Ask difficult questions, do your homework and look for a strong support structure: Trustpower’s Wayne Ramshaw on choosing an ad tech partner

Trustpower’s digital channel manager Wayne Ramshaw describes himself as a “digital traditionalist”—a descriptor, he says, that comes from having spent his entire career working in the digital space. 

Wayne Ramshaw (second from left)

Contrary to the idea that the introduction of technology makes things simpler, Ramshaw’s job has in fact become much more difficult over the last four years.

The explosion of ad tech providers on the market every year has incrementally made it more challenging for Ramshaw (and his counterparts at other companies) to choose a provider capable of delivering the objectives he’s looking to achieve.

Ramshaw says that in his experience digital channel managers rarely settle on the first provider they encounter.

“I think you’ve got to try a few different partners, and that’s certainly what we did,” he says. “They all work, but it’s just that some work better than others and those are the ones you want to put your money into.”

It’s not difficult to see why Ramshaw recommends trying a few services before settling on one. Pitches from ad tech companies generally take the same route, with the sales team promising efficiency, scale and measurement that can’t be achieved in traditional channels.

To the unannointed in ad tech, there’s a clear risk for smoke and mirrors and lofty promises that never measure up to how good everything originally sounded.   

“There’s definitely the opportunity for this,” Ramshaw says. “But we haven’t found that to be the case, mostly because we’ve been pretty robust in the questions we ask and the trials we put our partners through.”

He says that when he approached AdRoll (at a trade event), he asked a range of questions of re-targeting, which the event attendees answered without a problem.

“I realised that they were pretty aligned with what we were thinking, so we started working together.”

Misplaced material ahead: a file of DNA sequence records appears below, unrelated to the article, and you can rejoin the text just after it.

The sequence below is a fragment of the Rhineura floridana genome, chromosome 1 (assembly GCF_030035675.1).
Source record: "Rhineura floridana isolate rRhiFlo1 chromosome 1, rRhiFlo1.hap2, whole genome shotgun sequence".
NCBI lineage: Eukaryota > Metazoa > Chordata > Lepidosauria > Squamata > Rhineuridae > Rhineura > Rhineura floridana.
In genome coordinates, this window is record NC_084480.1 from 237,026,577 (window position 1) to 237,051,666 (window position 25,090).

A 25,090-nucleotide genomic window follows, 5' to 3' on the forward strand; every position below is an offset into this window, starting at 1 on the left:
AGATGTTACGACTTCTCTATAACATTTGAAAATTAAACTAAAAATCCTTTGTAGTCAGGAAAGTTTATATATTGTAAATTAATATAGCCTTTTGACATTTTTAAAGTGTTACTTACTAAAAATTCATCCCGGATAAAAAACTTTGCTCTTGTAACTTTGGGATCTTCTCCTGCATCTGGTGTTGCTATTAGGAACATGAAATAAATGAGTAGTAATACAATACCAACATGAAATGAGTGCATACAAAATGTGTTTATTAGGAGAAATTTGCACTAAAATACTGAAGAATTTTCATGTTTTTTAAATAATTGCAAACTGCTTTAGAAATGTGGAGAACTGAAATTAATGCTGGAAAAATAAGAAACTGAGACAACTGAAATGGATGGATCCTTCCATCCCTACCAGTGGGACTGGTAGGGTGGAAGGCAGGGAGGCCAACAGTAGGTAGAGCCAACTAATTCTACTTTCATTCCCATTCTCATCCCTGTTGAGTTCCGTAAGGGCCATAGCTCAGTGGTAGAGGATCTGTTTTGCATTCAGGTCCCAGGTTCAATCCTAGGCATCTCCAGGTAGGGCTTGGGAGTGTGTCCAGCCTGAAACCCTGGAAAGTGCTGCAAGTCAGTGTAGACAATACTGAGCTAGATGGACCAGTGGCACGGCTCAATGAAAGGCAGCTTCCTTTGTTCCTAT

Ramshaw says that another major advantage of AdRoll was that the company’s product comes packaged with a strong support structure that’s surprisingly difficult to find in the space.

“There are some mass market tools out there that are based on ‘set and forget’, and I think a lot of organisations fall into the trap of using them, thinking that this is marketing automation,” he says. 

“You don’t really get any help with them. They’re just bought off the shelf. There’s no one you can contact. You just use them yourself. The difference with AdRoll is that you get the tools, but you get their brains as well.”

Ramshaw says the added value hook of a support structure has made a major difference in ensuring that he gets the most out of the tech at his disposal.

“What we’ve seen with the level of sophistication that we’ve put in with AdRoll is that we’re nurturing people through the journey a lot more efficiently. And a lot more of our net new customers are coming back. And the more they come back, the more we see an uplift in sales as well.”

Having customers return is particularly important to Trustpower because most of the company’s customers don’t finalise a purchase on their first visit. 

“Our purchase funnel isn’t really a first-time view and purchase. We put it down to a three-week cycle with our product set, from first touch to last. And AdRoll makes it easy to manage that.”

Because the system has registered such positive results for Trustpower, Ramshaw says that the marketing team collaborating more closely with the digital team—and this is something he’s noticed across the industry.

“In the past you’d have the head of online or the head of digital and they were just fighting for budgets, but they’re now making it a more seamless experience.”

No discussion on ad tech would be complete without at least some mention of ad fraud, ad blocking and viewability. 

Ramshaw admits that these issues are certainly are a concern to anyone investing in digital advertising.

“You hear some horror stories,” he says. 

“I’ve just recently read an article that said that 60 percent of impressions were bots. And that was only revealed by a company with massive budgets and the tools to work that out.”

Fortunately, Ramshaw sees a few solutions emerging.

“There are some tools coming out now, like Moat, that does a lot of this for you. Through your partner, you can see how much of inventory is below the fold or bots. I suspect that tools like these will become more popular.”

If there’s one thing the digital space has shown us time and time again, it’s the emergence of innovative solutions to tricky problems. And there’s no doubt that a few tech geniuses are sitting somewhere right now, working towards a new way to overcome the issues of viewability, ad fraud and ad blocking.

You can rest assured that both Ramshaw and AdRoll will be paying very careful attention to what happens in this space.    

  • This story is part of a content partnership with AdRoll.
  • If you would like to get in touch with AdRoll, visit here

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